Westside gains new screening facility
Location, location, location. Oh, and Dolby SR, and Oreos. That’s what film pros want in a screening room, but during Oscar campaign season, just finding a booking is all that matters.
Fortunately, rooms are constantly being upgraded with the latest technology and at least one company is opening a brand-new room.
Artisan Entertainment is building its own 49-seat screening room at its headquarters at 2700 Colorado St. in Santa Monica. The 5,000-square-foot theater will include a kitchen, conference rooms, catering facilities and lounge as well as a reception area.
The screening room will feature most sound systems, including the latest THX, skedded to debut in theaters with the upcoming “Star Wars” prequel.
“We’re building a state-of-the-art theater that will feature the ultimate picture and sound experience,” says Mark Curcio, co-chairman of Artisan.
Curcio says Artisan is building the theater because it saw a lack of screening rooms on the Westside.
“We decided to build the screening room as a way of providing our company and other companies in the fast-growing Santa Monica corridor with a high-quality screening-room experience without having to go to Beverly Hills or long distances to show films,” Curcio says. “We want to make it the preeminent screening room on the Westside.”
Artisan will begin accepting reservations in November and plans to raise the theater’s curtain in January.
Among the established rooms, the industry various reasons for preferring certain rooms. According to theater bookers, an increasing number of filmmakers prefer the small, intimate screening rooms over the larger studio lot behemoths.
It’s a move toward convenience. The smaller screening rooms around Los Angeles not only feature state-of-the-art projection and sound systems — including Dolby, Dolby Digital, DTS, SDDS and THX — but also provide easy access, ample parking and food.
“You don’t want a theater that’s too large (or) you end up with empty seats,” says publicist Michael Saltzman. “You also don’t want one that’s too small with only a TV and VCR. You might as well send out viewing cassettes.”
Twentieth Century Fox’s Little Theater is considered by some to be “the best little theater in Los Angeles” because of its size (about 135 seats), availability of parking on the lot and sound systems. However, the theater is unavailable until July because of renovations and projection upgrades, including emerging digital projectors.
Elizabeth Greenbaum, a senior publicist at Dennis Davidson & Associates who often books screening rooms, prefers the petite 36-seat Sunset Screening Room, at 8800 Sunset Blvd., because of its projectionists.
“You always want to know who’s projecting,” Greenbaum says. “If you only have a couple of prints of a film, you’re concerned. You want to know who’s physically handling the film.”
Price is a major factor, especially for independent filmmakers. The price to rent out a theater can vary from $500 to $3,000. Tuesday through Thursday nights are the most popular.
“You have to consider, too, the audience you’re bringing in,” Saltzman says. “Where are the people coming from? Are they coming from the Westside or the Valley?” Theaters in Beverly Hills or Hollywood — including the Directors Guild of America’s theaters, the Writers Guild’s screening room, the American Film Institute’s rooms — are booked the most.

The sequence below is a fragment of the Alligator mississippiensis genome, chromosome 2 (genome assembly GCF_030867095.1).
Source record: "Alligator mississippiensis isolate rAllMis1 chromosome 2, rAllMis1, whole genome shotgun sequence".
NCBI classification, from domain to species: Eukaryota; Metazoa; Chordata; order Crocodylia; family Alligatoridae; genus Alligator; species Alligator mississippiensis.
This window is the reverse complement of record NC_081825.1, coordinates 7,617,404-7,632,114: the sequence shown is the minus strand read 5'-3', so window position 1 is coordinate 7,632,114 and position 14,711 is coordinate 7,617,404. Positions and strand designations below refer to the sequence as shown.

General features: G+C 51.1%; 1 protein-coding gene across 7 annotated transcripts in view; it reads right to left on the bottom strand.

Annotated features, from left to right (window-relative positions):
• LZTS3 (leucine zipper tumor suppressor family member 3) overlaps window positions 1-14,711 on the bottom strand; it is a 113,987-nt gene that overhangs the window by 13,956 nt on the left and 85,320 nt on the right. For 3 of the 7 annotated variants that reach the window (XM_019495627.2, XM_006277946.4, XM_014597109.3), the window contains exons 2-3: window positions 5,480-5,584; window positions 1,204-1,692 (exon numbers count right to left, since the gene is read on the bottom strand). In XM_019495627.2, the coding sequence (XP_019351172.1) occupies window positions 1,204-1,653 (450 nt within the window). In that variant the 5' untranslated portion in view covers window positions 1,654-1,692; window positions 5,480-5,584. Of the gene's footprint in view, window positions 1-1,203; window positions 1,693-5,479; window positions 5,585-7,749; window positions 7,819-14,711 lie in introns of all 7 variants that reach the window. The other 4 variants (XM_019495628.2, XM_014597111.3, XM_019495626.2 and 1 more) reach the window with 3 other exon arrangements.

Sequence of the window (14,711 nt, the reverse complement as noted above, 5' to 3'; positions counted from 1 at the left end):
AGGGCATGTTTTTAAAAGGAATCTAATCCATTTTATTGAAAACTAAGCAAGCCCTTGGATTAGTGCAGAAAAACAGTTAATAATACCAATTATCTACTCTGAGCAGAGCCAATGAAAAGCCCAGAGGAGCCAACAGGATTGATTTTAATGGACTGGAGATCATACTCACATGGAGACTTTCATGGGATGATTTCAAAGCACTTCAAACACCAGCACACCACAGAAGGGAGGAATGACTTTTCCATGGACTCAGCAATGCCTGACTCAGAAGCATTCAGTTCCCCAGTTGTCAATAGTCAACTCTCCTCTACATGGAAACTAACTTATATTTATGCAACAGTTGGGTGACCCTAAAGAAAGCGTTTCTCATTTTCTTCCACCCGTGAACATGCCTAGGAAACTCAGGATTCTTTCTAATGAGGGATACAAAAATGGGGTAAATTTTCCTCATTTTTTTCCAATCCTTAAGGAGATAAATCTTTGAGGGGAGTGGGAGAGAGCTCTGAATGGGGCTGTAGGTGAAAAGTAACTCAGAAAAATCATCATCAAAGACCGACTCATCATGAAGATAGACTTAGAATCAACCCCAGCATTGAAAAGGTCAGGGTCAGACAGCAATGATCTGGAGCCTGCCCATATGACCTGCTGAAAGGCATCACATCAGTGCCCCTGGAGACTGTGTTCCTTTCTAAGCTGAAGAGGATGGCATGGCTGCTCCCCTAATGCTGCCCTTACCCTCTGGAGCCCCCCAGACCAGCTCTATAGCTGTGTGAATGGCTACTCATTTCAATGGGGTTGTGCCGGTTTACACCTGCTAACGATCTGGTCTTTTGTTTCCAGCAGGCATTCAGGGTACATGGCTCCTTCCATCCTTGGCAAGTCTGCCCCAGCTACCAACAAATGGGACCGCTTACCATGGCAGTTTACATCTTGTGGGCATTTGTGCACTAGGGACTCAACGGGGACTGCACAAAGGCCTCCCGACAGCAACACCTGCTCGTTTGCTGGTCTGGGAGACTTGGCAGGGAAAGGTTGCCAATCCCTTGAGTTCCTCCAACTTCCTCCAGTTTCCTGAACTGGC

The availability of food is another consideration. While most studio facilities ban food from their auditoriums, some guild theaters offer a reception area next to their screening rooms, and several independent screening rooms include kitchens, or at least snacks.
The 53-seat Charles Aidikoff Screening Room in Beverly Hills, is one of the few theaters that offers its own kitchen and complimentary snacks. Charles Aidikoff, the 83-year-old owner, provides audiences with coffee, cookies, bottled water and licorice. “The Oreo cookies,” Aidikoff says, “keep bringing people back to the theater.”
Because of its popularity, however, Aidikoff says the theater is booked until Oscar nominations close in January.
Other independent screening rooms are chosen because of their proximity to restaurants.
The food factor also is a reason why filmmakers are beginning to lean more toward using multiplexes to screen their films.
“If you’re doing a screening at 7:30 at night, you have people who are coming straight from work,” Saltzman says. “It can be difficult to get them to sit for a couple of hours. It’s nice for them to be able to get some food or grab a cup of coffee.”
The multiplexes also are more popular because of the availability of parking and scheduling during the week, as well as their prices.
Among the most favored larger auditoriums, the DGA’s biggest house and the Academy of Motion Picture Arts & Sciences’ ornate, 1,012-seat Samuel Goldwyn Theater rank tops among critics.
“The sound is incredible,” says producer Gale Anne Hurd. “They’re kept in excellent shape. There’s not a bad seat in the house.”
The DGA recently has upgraded its three screening rooms, including the 600-seat main theater and its smaller 150-seat executive screening room, with improved sound systems, including Dolby, DTS and SDDS.
Described as having the feeling of a small screening room but the qualities of a large theater, Warner Bros.’ 520-seat Stephen J. Ross Theater is praised for its comfortable seats and design, although some theatergoers have complained that the sound system is played too loudly.
“It’s just a way the business is going,” says Norman Barnett, senior VP of production services at Warners. “The trend is that filmmakers want it to be loud.”
So, whether the choice is for a big theater or an intimate screening room, the decision most often is left up to convenience.
“You want to make it as easy as possible for people to see your film,” Saltzman says. “You don’t want to give people any excuse for them not to come.”